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  On the Subject of Neoconservatism
by Brian S. Wise
18 October 2002

Examining resentment to neoconservatism, and why that resentment shouldn't exist.


Here I present two distinct definitions of neoconservatism for consideration.

One: “[Neoconservatism] describes the erosion of liberal faith among a relatively small but talented and articulate group of scholars and intellectuals, and the movement of this group (which gradually gained many new recruits) toward a more conservative point of view: conservative, but different in certain important respects from the traditional conservatism of the Republican party."

Two: “[Neoconservatives] erroneously call themselves conservative, which they are not in the true sense of the word. These individuals are part of the mysterious Babylonian deception of latter days in which they hate everything they perceive as leftist oriented, because essentially, in part, that is where they come from. In other words, they hate to see in others what they hate the most within themselves, and if they find themselves in opposition to anyone, the opposition is instantly labeled as a lefty and veracity has nothing to do with the incongruous conclusion, it’s just the facts.”

The first definition was written by Irving Kristol, from his collection of essays entitled Neoconservatism. The second definition was written by one of those Internet columnists who take so much glory from anonymity they choose not to use their own names, and so will not be credited here, as to help him achieve the ultimate anonymity. Now, I’m fully aware that to contrast Irving Kristol and a bad Internet columnist is unfair; it was done here not for esthetic reasons, but for ideological ones. Many of those who had the pleasure of being born conservative (so to speak) take it upon themselves to despise four groups of people: Communists, liberals, socialists and neoconservatives. All right, the first three are understandable, but why the fourth?

Because neoconservatives have arrived late to the party, and many on the Original Right (for lack of a more convenient term) see neoconservatism as possessing too many latent Leftist qualities for it to help the Right’s various causes. Too many neoconservatives still support abortion rights, too many don’t believe in God, too many don’t see the point in fighting otherwise morally justified wars against America’s enemies, et cetera. I don’t know who these neoconservatives are personally, but I do know they exist, and I do know that they are, by and large, as wrong as the liberals who take the same positions. Those of the Original Right who are confused (or ignorant) as to the neoconservative philosophy should know two things.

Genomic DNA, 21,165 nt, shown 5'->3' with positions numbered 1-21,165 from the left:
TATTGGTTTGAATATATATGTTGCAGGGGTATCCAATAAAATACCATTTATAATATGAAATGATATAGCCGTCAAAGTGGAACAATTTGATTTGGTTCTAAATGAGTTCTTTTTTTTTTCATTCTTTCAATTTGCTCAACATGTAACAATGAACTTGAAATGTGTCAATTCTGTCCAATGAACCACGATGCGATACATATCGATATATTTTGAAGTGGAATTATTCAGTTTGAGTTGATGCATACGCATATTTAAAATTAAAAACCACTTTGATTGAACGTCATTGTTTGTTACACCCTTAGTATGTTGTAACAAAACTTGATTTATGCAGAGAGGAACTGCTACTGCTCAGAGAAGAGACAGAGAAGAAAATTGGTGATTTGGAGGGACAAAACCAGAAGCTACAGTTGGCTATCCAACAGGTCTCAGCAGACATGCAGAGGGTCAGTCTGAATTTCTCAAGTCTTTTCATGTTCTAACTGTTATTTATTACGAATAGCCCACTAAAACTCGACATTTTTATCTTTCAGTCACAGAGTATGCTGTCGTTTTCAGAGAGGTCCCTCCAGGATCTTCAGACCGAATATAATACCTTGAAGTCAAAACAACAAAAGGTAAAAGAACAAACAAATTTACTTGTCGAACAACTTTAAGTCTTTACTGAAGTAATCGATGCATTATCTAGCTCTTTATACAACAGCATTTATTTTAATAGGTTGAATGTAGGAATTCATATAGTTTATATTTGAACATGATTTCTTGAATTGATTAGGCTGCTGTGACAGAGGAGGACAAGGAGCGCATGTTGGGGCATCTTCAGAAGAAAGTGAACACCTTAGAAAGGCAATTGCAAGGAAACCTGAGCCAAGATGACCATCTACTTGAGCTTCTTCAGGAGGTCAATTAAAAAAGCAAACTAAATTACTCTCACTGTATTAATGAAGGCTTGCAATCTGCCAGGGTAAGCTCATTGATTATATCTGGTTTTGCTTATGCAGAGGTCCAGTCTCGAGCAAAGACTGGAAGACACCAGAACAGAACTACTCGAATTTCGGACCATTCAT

One: Escaping liberalism is a very, very tough piece of business (I did it in 1993). Being an active part of the Left is a lot like constantly hitting life’s snooze bar, and getting up and around isn’t the easiest thing. For one thing, being a Leftist is intellectually easy and reflexive: Whatever man cannot provide himself should be provided by a large central Government; those who succeed monetarily should – obviously! – be taxed to whatever extent as to provide for those who cannot provide for themselves; there is nothing so wrong with our enemies that we cannot settle it by smiling and shaking hands; that there is no problem so large and besides the point it cannot be eventually be blamed on white settlers (and because they’re not around to chastise, today’s white folks will do just fine); that the Constitution is essentially a self-service document, et cetera, ad infinitum.

Learning that those things are incorrect, whether one does it in one swoop or over a period of years, is a mammoth shock to the system. If neoconservatives are to progress in their knowledge, they have absolutely no choice but to continue forward in the tracks left by those who came before, even if they have this belief or that standard different from any single member of the Original Right. No conservative, no matter his dedication to the core philosophy, can be so married to it that he refuses to allow those who are slightly different to stand beside him in common causes, or else damage is done to the cause, which if, after all, the proper cause. (There! I said it!)

Two: There is no ownership of conservatism. Our anonymous columnist friend would have us believe that those who, to continue the analogy, arrive late to the party are practicing hypocrites and unfit to advance whatever parts of actual conservatism reside inside them. (As a function of logic I cannot bear to reprint the section here, just please trust me.) The argument is that a neoconservative cannot, for example, find dislike in liberalism for he has come from there himself, and is therefore a hypocrite. Well, no. The hypocrite would be the neoconservative who emphatically states his opposition to abortion, then insists his wife gets one because he doesn’t want to be a father. The difference is: “Do as I say, not as I do” is hypocrisy; “Do as I say, not as I have done” is teaching.

As my career rounds the third turn, I’ll be doing more to advance right-minded conservatism than the clear majority of Republican politicians we elect next month; certainly more than our anonymous columnist friend, and that matters. Whether or not it differs slightly from the next conservative simply doesn’t count as much as the advancement of what are ideals and standards basically to the contrary of our society at large.

The Original Right may continue to manage an objection to neoconservatism because of where it came from, but remember: In the end, we chose the correct side, and we came to you. In those things that matter the most, we’re standing next to you, not in front or behind you. That also matters.

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